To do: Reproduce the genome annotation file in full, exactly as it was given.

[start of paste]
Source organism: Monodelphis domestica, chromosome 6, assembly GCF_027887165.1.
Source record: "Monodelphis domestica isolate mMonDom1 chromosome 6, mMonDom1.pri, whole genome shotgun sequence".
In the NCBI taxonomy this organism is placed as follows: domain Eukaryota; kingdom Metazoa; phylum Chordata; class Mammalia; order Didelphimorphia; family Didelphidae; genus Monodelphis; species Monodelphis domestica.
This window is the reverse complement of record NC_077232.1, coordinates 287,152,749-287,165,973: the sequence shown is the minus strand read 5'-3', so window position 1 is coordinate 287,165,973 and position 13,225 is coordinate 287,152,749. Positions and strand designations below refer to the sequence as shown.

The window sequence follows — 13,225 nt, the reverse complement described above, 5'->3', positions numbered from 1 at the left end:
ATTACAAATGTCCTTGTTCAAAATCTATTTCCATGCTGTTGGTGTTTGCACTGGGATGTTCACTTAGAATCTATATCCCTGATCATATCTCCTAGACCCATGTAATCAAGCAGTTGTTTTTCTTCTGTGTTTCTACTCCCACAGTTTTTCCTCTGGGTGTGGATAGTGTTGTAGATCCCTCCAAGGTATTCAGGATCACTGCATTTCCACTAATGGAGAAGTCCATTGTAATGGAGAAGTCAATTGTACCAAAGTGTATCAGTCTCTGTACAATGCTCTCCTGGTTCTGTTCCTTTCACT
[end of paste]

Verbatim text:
Source organism: Monodelphis domestica, chromosome 6, assembly GCF_027887165.1.
Source record: "Monodelphis domestica isolate mMonDom1 chromosome 6, mMonDom1.pri, whole genome shotgun sequence".
In the NCBI taxonomy this organism is placed as follows: domain Eukaryota; kingdom Metazoa; phylum Chordata; class Mammalia; order Didelphimorphia; family Didelphidae; genus Monodelphis; species Monodelphis domestica.
This window is the reverse complement of record NC_077232.1, coordinates 287,152,749-287,165,973: the sequence shown is the minus strand read 5'-3', so window position 1 is coordinate 287,165,973 and position 13,225 is coordinate 287,152,749. Positions and strand designations below refer to the sequence as shown.

The window sequence follows — 13,225 nt, the reverse complement described above, 5'->3', positions numbered from 1 at the left end:
ATTACAAATGTCCTTGTTCAAAATCTATTTCCATGCTGTTGGTGTTTGCACTGGGATGTTCACTTAGAATCTATATCCCTGATCATATCTCCTAGACCCATGTAATCAAGCAGTTGTTTTTCTTCTGTGTTTCTACTCCCACAGTTTTTCCTCTGGGTGTGGATAGTGTTGTAGATCCCTCCAAGGTATTCAGGATCACTGCATTTCCACTAATGGAGAAGTCCATTGTAATGGAGAAGTCAATTGTACCAAAGTGTATCAGTCTCTGTACAATGCTCTCCTGGTTCTGTTCCTTTCACT